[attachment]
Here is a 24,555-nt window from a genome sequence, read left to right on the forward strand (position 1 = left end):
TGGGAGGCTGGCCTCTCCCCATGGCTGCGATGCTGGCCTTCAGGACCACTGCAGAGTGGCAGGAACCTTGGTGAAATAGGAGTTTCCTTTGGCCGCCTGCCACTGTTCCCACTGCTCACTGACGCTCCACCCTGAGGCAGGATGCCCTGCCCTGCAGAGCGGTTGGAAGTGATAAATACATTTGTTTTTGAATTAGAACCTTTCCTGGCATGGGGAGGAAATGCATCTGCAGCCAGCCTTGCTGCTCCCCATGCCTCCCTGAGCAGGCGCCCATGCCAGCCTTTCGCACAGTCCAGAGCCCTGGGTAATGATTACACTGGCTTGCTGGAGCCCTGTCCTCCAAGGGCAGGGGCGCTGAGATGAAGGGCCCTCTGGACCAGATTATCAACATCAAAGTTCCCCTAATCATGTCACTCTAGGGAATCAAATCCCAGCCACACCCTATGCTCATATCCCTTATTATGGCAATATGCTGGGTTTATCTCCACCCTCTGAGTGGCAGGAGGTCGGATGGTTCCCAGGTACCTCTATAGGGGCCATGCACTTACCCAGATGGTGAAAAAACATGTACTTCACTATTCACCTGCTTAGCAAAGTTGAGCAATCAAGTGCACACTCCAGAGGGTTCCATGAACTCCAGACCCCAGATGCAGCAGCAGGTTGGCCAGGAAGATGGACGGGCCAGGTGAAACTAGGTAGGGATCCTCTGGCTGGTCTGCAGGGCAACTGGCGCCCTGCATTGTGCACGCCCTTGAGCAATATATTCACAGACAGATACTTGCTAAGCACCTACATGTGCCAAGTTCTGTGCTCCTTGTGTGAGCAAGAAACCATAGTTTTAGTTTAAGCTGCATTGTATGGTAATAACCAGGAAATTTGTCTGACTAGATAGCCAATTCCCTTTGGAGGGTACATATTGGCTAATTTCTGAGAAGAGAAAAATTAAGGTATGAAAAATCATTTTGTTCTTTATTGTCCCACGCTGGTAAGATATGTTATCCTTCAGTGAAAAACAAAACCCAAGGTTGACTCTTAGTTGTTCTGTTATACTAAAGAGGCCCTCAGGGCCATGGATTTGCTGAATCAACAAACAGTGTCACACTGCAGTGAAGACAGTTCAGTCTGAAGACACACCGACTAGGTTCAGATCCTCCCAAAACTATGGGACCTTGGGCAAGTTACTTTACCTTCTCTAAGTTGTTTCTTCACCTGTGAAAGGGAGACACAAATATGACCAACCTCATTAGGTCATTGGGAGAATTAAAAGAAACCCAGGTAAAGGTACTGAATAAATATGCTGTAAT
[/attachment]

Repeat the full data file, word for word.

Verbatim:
Here is a 24,555-nt window from a genome sequence, read left to right on the forward strand (position 1 = left end):
TGGGAGGCTGGCCTCTCCCCATGGCTGCGATGCTGGCCTTCAGGACCACTGCAGAGTGGCAGGAACCTTGGTGAAATAGGAGTTTCCTTTGGCCGCCTGCCACTGTTCCCACTGCTCACTGACGCTCCACCCTGAGGCAGGATGCCCTGCCCTGCAGAGCGGTTGGAAGTGATAAATACATTTGTTTTTGAATTAGAACCTTTCCTGGCATGGGGAGGAAATGCATCTGCAGCCAGCCTTGCTGCTCCCCATGCCTCCCTGAGCAGGCGCCCATGCCAGCCTTTCGCACAGTCCAGAGCCCTGGGTAATGATTACACTGGCTTGCTGGAGCCCTGTCCTCCAAGGGCAGGGGCGCTGAGATGAAGGGCCCTCTGGACCAGATTATCAACATCAAAGTTCCCCTAATCATGTCACTCTAGGGAATCAAATCCCAGCCACACCCTATGCTCATATCCCTTATTATGGCAATATGCTGGGTTTATCTCCACCCTCTGAGTGGCAGGAGGTCGGATGGTTCCCAGGTACCTCTATAGGGGCCATGCACTTACCCAGATGGTGAAAAAACATGTACTTCACTATTCACCTGCTTAGCAAAGTTGAGCAATCAAGTGCACACTCCAGAGGGTTCCATGAACTCCAGACCCCAGATGCAGCAGCAGGTTGGCCAGGAAGATGGACGGGCCAGGTGAAACTAGGTAGGGATCCTCTGGCTGGTCTGCAGGGCAACTGGCGCCCTGCATTGTGCACGCCCTTGAGCAATATATTCACAGACAGATACTTGCTAAGCACCTACATGTGCCAAGTTCTGTGCTCCTTGTGTGAGCAAGAAACCATAGTTTTAGTTTAAGCTGCATTGTATGGTAATAACCAGGAAATTTGTCTGACTAGATAGCCAATTCCCTTTGGAGGGTACATATTGGCTAATTTCTGAGAAGAGAAAAATTAAGGTATGAAAAATCATTTTGTTCTTTATTGTCCCACGCTGGTAAGATATGTTATCCTTCAGTGAAAAACAAAACCCAAGGTTGACTCTTAGTTGTTCTGTTATACTAAAGAGGCCCTCAGGGCCATGGATTTGCTGAATCAACAAACAGTGTCACACTGCAGTGAAGACAGTTCAGTCTGAAGACACACCGACTAGGTTCAGATCCTCCCAAAACTATGGGACCTTGGGCAAGTTACTTTACCTTCTCTAAGTTGTTTCTTCACCTGTGAAAGGGAGACACAAATATGACCAACCTCATTAGGTCATTGGGAGAATTAAAAGAAACCCAGGTAAAGGTACTGAATAAATATGCTGTAAT